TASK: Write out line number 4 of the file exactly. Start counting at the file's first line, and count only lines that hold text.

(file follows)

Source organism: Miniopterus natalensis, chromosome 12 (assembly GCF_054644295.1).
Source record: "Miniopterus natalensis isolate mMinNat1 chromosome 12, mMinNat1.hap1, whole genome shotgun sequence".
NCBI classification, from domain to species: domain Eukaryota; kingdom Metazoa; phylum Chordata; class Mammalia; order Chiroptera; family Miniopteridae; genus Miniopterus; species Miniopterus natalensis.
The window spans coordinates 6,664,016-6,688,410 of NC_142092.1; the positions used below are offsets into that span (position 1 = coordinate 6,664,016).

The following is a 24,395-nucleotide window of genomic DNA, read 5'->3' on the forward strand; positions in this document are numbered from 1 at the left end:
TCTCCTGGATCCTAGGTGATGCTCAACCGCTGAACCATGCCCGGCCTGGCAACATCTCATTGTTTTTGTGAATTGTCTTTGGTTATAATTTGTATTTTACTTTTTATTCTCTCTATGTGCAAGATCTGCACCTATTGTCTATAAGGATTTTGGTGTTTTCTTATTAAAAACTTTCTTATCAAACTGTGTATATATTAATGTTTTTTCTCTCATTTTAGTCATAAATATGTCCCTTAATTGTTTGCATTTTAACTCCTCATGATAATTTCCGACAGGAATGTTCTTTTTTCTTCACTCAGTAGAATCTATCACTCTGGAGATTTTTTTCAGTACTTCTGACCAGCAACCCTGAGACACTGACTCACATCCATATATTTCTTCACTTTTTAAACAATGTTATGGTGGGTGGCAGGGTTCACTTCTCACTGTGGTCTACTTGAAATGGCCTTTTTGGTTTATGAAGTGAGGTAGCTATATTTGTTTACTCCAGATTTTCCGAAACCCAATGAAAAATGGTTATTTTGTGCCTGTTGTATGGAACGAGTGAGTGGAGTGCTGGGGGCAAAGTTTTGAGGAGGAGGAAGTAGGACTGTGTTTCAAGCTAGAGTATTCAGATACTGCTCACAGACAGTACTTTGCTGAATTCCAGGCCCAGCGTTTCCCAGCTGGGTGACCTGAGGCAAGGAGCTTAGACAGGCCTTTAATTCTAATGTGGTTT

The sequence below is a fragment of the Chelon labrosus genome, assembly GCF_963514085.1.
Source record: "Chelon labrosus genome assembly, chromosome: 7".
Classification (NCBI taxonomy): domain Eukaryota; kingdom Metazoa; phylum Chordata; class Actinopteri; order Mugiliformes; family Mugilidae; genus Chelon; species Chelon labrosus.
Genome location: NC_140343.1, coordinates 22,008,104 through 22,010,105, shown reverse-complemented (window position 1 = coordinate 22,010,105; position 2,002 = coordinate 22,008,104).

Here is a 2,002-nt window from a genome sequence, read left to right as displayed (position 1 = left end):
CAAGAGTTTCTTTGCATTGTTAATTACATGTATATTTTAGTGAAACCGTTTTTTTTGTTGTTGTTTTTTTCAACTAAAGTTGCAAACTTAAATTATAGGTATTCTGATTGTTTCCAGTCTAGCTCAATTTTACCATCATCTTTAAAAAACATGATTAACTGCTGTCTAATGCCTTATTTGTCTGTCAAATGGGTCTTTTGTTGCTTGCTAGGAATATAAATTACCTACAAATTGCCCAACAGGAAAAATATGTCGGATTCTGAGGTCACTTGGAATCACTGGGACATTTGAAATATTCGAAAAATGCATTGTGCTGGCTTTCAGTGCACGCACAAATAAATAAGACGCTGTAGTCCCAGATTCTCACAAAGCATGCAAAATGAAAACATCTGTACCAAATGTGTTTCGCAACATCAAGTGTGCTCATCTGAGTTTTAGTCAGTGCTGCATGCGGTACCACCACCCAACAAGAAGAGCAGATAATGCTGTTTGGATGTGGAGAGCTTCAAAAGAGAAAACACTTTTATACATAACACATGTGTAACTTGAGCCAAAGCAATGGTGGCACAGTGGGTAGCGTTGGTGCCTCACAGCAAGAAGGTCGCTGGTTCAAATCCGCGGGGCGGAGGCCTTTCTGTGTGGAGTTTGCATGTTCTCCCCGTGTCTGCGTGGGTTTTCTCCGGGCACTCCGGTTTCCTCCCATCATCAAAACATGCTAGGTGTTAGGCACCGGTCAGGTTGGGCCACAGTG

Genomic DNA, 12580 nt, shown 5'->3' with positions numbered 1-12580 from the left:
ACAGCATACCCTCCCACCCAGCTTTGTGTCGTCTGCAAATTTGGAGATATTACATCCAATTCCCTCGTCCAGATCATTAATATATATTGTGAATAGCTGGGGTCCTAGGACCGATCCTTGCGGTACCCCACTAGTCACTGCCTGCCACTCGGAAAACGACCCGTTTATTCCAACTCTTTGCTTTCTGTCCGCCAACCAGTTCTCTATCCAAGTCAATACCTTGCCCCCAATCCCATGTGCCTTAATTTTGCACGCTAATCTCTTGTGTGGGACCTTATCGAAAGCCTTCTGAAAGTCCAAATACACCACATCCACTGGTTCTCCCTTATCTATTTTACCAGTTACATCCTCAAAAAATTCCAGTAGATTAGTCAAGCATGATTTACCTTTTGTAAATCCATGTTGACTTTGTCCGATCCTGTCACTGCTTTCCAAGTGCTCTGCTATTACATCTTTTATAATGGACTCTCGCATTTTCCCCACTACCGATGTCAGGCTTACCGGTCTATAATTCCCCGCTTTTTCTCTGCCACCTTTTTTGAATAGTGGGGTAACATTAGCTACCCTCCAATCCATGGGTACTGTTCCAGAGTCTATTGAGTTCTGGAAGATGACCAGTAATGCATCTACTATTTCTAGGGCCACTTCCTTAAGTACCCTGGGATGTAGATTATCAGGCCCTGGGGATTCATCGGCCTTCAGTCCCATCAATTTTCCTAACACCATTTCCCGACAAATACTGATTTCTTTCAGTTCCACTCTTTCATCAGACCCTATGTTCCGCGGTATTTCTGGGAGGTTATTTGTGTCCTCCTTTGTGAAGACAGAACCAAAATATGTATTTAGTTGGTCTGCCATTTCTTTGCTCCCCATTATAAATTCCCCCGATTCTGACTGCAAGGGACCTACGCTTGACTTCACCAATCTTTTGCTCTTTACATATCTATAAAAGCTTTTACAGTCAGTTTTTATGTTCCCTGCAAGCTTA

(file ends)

The window spans coordinates 6,664,016-6,688,410 of NC_142092.1; the positions used below are offsets into that span (position 1 = coordinate 6,664,016).